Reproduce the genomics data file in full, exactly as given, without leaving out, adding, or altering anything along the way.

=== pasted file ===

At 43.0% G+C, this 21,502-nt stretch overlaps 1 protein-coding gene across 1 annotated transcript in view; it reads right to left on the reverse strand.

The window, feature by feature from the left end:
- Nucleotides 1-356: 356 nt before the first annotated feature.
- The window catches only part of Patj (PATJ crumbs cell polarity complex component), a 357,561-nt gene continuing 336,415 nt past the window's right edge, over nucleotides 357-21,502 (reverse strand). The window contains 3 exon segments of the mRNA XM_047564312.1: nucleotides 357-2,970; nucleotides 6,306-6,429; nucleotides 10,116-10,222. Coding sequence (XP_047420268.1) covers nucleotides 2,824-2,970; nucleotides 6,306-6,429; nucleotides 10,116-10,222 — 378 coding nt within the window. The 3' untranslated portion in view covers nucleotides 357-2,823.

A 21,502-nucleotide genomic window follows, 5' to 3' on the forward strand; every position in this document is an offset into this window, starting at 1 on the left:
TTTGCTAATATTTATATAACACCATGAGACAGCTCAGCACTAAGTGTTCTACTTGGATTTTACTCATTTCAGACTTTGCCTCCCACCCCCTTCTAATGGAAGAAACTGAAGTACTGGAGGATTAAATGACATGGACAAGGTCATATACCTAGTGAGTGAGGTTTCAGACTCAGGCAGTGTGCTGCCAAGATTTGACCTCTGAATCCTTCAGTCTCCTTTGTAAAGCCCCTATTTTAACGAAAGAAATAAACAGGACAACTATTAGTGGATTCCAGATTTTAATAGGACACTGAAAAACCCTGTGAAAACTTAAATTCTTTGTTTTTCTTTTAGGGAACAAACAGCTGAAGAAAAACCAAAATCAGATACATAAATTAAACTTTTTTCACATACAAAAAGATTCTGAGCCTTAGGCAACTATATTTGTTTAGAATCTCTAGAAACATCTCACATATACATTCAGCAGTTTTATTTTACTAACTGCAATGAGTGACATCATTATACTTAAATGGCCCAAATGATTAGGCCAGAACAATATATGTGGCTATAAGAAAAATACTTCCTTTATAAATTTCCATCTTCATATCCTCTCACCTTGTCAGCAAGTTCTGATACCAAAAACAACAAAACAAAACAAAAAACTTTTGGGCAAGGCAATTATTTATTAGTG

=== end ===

At 43.0% G+C, this 21,502-nt stretch overlaps 1 protein-coding gene across 1 annotated transcript in view; it reads right to left on the reverse strand.

The window, feature by feature from the left end:
- Nucleotides 1-356: 356 nt before the first annotated feature.
- The window catches only part of Patj (PATJ crumbs cell polarity complex component), a 357,561-nt gene continuing 336,415 nt past the window's right edge, over nucleotides 357-21,502 (reverse strand). The window contains 3 exon segments of the mRNA XM_047564312.1: nucleotides 357-2,970; nucleotides 6,306-6,429; nucleotides 10,116-10,222. Coding sequence (XP_047420268.1) covers nucleotides 2,824-2,970; nucleotides 6,306-6,429; nucleotides 10,116-10,222 — 378 coding nt within the window. The 3' untranslated portion in view covers nucleotides 357-2,823.

A 21,502-nucleotide genomic window follows, 5' to 3' on the forward strand; every position in this document is an offset into this window, starting at 1 on the left:
TTTGCTAATATTTATATAACACCATGAGACAGCTCAGCACTAAGTGTTCTACTTGGATTTTACTCATTTCAGACTTTGCCTCCCACCCCCTTCTAATGGAAGAAACTGAAGTACTGGAGGATTAAATGACATGGACAAGGTCATATACCTAGTGAGTGAGGTTTCAGACTCAGGCAGTGTGCTGCCAAGATTTGACCTCTGAATCCTTCAGTCTCCTTTGTAAAGCCCCTATTTTAACGAAAGAAATAAACAGGACAACTATTAGTGGATTCCAGATTTTAATAGGACACTGAAAAACCCTGTGAAAACTTAAATTCTTTGTTTTTCTTTTAGGGAACAAACAGCTGAAGAAAAACCAAAATCAGATACATAAATTAAACTTTTTTCACATACAAAAAGATTCTGAGCCTTAGGCAACTATATTTGTTTAGAATCTCTAGAAACATCTCACATATACATTCAGCAGTTTTATTTTACTAACTGCAATGAGTGACATCATTATACTTAAATGGCCCAAATGATTAGGCCAGAACAATATATGTGGCTATAAGAAAAATACTTCCTTTATAAATTTCCATCTTCATATCCTCTCACCTTGTCAGCAAGTTCTGATACCAAAAACAACAAAACAAAACAAAAAACTTTTGGGCAAGGCAATTATTTATTAGTG